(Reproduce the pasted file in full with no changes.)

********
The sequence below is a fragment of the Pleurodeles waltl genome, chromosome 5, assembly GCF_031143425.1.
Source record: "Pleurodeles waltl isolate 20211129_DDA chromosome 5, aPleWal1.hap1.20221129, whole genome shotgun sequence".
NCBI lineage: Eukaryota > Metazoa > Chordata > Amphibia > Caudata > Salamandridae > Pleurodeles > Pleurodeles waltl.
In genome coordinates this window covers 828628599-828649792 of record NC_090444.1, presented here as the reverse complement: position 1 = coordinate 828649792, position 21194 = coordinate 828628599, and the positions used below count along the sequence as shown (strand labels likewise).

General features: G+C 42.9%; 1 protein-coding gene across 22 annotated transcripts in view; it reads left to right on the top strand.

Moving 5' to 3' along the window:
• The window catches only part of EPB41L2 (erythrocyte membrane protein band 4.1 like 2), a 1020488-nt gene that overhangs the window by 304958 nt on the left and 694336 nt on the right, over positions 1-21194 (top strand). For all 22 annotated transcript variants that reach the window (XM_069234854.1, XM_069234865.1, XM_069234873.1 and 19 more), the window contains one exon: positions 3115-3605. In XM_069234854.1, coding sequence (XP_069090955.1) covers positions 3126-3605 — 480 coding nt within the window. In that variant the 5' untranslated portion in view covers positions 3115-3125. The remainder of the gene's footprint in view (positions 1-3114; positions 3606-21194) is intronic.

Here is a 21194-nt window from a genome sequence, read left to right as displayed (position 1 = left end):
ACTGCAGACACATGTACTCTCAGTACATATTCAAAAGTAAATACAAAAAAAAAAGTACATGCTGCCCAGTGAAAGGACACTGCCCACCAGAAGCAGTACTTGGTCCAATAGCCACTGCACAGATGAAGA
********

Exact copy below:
The sequence below is a fragment of the Pleurodeles waltl genome, chromosome 5, assembly GCF_031143425.1.
Source record: "Pleurodeles waltl isolate 20211129_DDA chromosome 5, aPleWal1.hap1.20221129, whole genome shotgun sequence".
NCBI lineage: Eukaryota > Metazoa > Chordata > Amphibia > Caudata > Salamandridae > Pleurodeles > Pleurodeles waltl.
In genome coordinates this window covers 828628599-828649792 of record NC_090444.1, presented here as the reverse complement: position 1 = coordinate 828649792, position 21194 = coordinate 828628599, and the positions used below count along the sequence as shown (strand labels likewise).

General features: G+C 42.9%; 1 protein-coding gene across 22 annotated transcripts in view; it reads left to right on the top strand.

Moving 5' to 3' along the window:
• The window catches only part of EPB41L2 (erythrocyte membrane protein band 4.1 like 2), a 1020488-nt gene that overhangs the window by 304958 nt on the left and 694336 nt on the right, over positions 1-21194 (top strand). For all 22 annotated transcript variants that reach the window (XM_069234854.1, XM_069234865.1, XM_069234873.1 and 19 more), the window contains one exon: positions 3115-3605. In XM_069234854.1, coding sequence (XP_069090955.1) covers positions 3126-3605 — 480 coding nt within the window. In that variant the 5' untranslated portion in view covers positions 3115-3125. The remainder of the gene's footprint in view (positions 1-3114; positions 3606-21194) is intronic.

Here is a 21194-nt window from a genome sequence, read left to right as displayed (position 1 = left end):
ACTGCAGACACATGTACTCTCAGTACATATTCAAAAGTAAATACAAAAAAAAAAGTACATGCTGCCCAGTGAAAGGACACTGCCCACCAGAAGCAGTACTTGGTCCAATAGCCACTGCACAGATGAAGA